A few weeks from now, India’s decommissioned Vikrant—the aircraft carrier that played a key role in the 1971 Indo-Pakistani war and in the liberation of Bangladesh—will have been completely scrapped.
IB Commercial Pvt Ltd, a ship-breaking company, started the aircraft carrier’s scrapping process five months ago at Darukhana in Mumbai. “It is a matter of few days or weeks that the process will be completed,” said a company supervisor at the site, where scrapping work is going on nearly 24x7.
The company had won the bid to undertake the scrapping of Vikrant and had commenced work on November 20 last year at Mumbai’s ship-breaking yard.
Earlier, the Maharashtra government had accorded approval to convert Vikrant into a modern museum under Built, Operate and Transfer (BOT) basis. After a resolution, the project was implemented by Maharashtra Urban Infrastructure Development Company Ltd.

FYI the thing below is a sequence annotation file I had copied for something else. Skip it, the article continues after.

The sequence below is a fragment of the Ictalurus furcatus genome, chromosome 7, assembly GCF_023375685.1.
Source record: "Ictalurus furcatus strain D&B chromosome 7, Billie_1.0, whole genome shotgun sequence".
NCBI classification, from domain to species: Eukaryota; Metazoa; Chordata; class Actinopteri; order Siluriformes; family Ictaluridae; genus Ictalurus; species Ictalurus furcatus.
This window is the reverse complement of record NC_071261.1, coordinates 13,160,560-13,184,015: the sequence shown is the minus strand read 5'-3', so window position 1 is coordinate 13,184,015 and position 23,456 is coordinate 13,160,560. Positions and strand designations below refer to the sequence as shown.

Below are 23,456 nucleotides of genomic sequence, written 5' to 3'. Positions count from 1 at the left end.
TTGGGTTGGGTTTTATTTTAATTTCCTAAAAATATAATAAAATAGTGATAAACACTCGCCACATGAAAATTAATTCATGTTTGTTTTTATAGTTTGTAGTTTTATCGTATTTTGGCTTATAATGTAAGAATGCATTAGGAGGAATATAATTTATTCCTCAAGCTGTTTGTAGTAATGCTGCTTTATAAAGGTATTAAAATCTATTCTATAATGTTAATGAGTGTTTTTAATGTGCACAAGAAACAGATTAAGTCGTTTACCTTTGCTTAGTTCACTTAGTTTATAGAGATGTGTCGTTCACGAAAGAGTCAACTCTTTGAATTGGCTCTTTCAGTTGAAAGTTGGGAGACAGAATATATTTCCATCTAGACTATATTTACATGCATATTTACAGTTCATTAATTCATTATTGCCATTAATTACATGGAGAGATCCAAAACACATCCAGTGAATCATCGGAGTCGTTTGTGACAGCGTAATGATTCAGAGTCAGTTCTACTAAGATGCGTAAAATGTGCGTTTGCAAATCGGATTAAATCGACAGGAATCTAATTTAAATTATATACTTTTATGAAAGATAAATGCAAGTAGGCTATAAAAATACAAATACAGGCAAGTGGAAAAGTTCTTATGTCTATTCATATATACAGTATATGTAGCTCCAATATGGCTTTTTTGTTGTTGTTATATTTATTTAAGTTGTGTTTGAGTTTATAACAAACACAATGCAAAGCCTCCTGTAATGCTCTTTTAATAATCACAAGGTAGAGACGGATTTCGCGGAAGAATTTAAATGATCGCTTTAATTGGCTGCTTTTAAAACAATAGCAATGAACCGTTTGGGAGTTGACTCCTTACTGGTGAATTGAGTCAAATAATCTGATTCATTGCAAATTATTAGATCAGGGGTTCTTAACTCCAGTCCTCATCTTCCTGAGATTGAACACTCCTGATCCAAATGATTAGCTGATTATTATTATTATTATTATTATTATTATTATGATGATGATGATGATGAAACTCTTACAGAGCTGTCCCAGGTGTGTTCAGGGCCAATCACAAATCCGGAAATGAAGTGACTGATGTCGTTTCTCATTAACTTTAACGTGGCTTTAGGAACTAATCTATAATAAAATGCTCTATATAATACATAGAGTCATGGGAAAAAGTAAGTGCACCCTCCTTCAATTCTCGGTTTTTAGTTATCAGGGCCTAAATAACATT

Vikrant was to be permanently berthed off the Osyter Rock near the Radio Club alongside the Gateway of India. But since the ship was decommissioned, the maritime museum project ran into rough weather several times.
The cash-strapped government finally decided to scrap the project. The aircraft carrier was laid down in November 1943 and launched as Hercules in September 1945, but construction was stopped after the second World War ended. In 1957, she was sold to India and in 1961 she was commissioned as INS Vikrant, India’s first aircraft carrier, on March 4, 1961. She was decommissioned on January 31, 1997.
Source: deccan herald. 11 April 2015